Achievement Awards 2018: Deal Awards

We continue the announcement of our annual Achievement Awards winners with the outstanding deals by category across the region.

FinanceAsia is pleased to announce the winners of its deal awards, the second of a three-part series revealing our Achievement Awards for 2018.

We will announce the best organisations in a variety of categories tomorrow. But for now — the following deals were the most impressive among all those we considered across various categories.






Walmart’s $16 billion acquisition of a 77% stake in Flipkart Online Services

Sell side advisors: Goldman Sachs, Raine Group

Buy side advisors: Barclays, JP Morgan

Sell side legal advisors: J. Sagar Associates, Allen & Gledhill, Cyril Amarchand Mangaldas, Dentons Rodyk & Davidson, Gunderson Dettmer Stough Villeneuve Franklin & Hachigian, Khaitan & Co, Allen & Overy, TriLegal Partners

Buy side legal advisors: Gibson Dunn & Crutcher, Hogan Lovells, Shardul Amarchand Mangaldas & Co, WongPartnership

If there ever was a deal that symbolises so many current market trends then this is it.  

First and foremost, it is an M&A deal which underscores the online revolution that is radically re-shaping the dynamics of consumer behaviour. And it does so in a country, which is set to become the world’s most populous within the next decade but remains underpenetrated on the e-commerce side.

It is also a deal, which telegraphs the valuation inflation that propelled the world’s biggest tech companies ever upwards for most of 2018. SoftBank Vision Fund, for example, almost doubled its return in Flipkart in the space of less than one year.

Goldman Sachs did a great job achieving a high valuation for its client of 4.6 times implied net FY18 sales at a time when Chinese comparables were trading around three times.  Amazon’s reported last minute bid must have been a great help in that respect.

Yet the deal appears to be a win-win for both sides. Walmart gets access to a fast growth market after exiting more developed ones in Western Europe. Flipkart, meanwhile, gets the financial muscle and supply chain expertise it needs in its battle to make sure Amazon does not win the hearts and minds of Indian consumers.



Naspers $9.8 billion disposal of a 2% stake in Tencent

Joint global co-ordinators: Bank of America Merrill Lynch, Citi, Morgan Stanley

Legal advisors:

Issuer: Paul, Weiss, Rifkind, Wharton & Garrison, Webber Wentzel

Managers: Davis Polk & Wardwell, Werksman Attorneys

Naspers’ $9.8 billion selldown in Tencent will be talked about by stock market investors for the next decade or more.

There were many talking points – from the sheer size of the offering, and the surprise sale in one of the world’s top five valuable companies, to the sellers' mouth-watering investment returns of over 10,000 times since it invested in what was then a little-known startup in China in 2001.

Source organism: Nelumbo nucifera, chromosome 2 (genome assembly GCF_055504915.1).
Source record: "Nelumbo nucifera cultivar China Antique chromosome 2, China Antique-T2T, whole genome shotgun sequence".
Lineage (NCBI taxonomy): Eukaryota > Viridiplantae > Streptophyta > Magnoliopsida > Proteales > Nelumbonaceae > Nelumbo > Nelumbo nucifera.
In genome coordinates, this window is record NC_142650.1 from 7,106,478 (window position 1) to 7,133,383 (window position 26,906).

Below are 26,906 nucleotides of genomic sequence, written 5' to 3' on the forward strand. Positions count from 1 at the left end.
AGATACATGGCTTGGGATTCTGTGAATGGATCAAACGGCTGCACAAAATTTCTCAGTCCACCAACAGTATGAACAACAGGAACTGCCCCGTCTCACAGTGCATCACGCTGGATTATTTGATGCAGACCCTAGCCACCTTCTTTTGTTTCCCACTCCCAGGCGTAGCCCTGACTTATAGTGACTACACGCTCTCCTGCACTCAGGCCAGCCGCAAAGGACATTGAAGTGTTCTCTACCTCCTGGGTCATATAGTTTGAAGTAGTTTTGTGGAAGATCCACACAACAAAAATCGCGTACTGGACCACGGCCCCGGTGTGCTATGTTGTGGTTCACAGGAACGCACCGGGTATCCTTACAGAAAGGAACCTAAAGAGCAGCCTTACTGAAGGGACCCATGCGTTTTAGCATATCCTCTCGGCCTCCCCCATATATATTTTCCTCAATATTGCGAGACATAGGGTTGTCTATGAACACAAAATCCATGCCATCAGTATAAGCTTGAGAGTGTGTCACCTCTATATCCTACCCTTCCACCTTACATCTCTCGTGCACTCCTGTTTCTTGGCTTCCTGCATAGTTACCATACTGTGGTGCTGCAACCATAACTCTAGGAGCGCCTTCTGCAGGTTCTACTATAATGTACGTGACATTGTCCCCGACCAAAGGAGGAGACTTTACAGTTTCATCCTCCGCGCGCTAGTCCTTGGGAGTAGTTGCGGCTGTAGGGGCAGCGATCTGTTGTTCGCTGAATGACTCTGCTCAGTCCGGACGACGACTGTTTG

It was a surprise to the market when the transaction was unveiled in March because Naspers had been a long-term shareholder and had not sold any of its stock in Tencent for the past 17 years. Coupled with the fact that Tencent is one of the most sought-after stocks globally, the transaction was a no-brainer for some money managers at that time.

In terms of execution, the deal was launched without price guidance to allow a full price discovery process for the 2% stake to be released into the market. In addition, the short notice from Naspers also suggested that the bookrunners had limited visibility on demand in the early stages of the bookbuild.

And while the share sale was priced at a 7.8% discount to the last closing price, Tencent shares actually stayed buoyant for the next trading day and ended up just 4.4% lower – a better-than-expected outcome for many investors that participated in the record-breaking block trade.

What made the transaction stand out as the Best Equity Deal of the year was its near perfect timing. The trade was executed right before a sharp downturn in global investor sentiment that brought Tencent shares as low as HK$252 ($32.19) – 38% below its HK$405 offer price in March.

The block sale was the biggest ever follow-on offering in Asia ex-Japan, overtaking Bank of China’s $9 billion dual-tranche rights issue in Hong Kong and Shanghai in 2010.



Vinhomes VND30.8 trillion ($1.349 billion) Initial Equity Offering

Joint global co-ordinators: Citi, Credit Suisse, Deutsche Bank, Morgan Stanley

Joint bookrunners: HSBC, Maybank Kim Eng Securities, Saigon Securities

Legal advisors: Latham & Watkins, Allen & Overy, VILAF

There was never any doubt about Vinhomes winning this award even though the Vietnamese equity market entered a well-flagged correction shortly after it was completed.

The group’s Initial Equity Offering, as flotations are known in Vietnam, represents the nation’s largest ever. And the deal is a record-breaking one for the wider region too, ranking as South East Asia’s largest equity deal of the year.

It helped Vietnam to leapfrog the Philippines and Malaysia for overall issuance volumes during 2018 according to Dealogic figures. That is no small achievement for a country, which has been coming from a long way from behind for some time.

Vinhomes is one of the flagship entities of the all-conquering Vingroup and its listing is typical of the way the latter operates. It was restructured and brought to market in record time by Vietnamese standards, raising much-needed cash for the group as it continues with its highly ambitious expansion plans.



ChemChina’s $6.4 billion equivalent six-tranche bond

Joint global co-ordinators: Bank of America Merrill Lynch, Barclays, BNP Paribas, Bank of China International, Citic Bank, Commerzbank, Credit Agricole, Credit Suisse, First Abu Dhabi Bank, HSBC, Industrial Bank, Morgan Stanley, MUFG, Natixis, Rabobank, Santander, Soc Gen, Unicredit.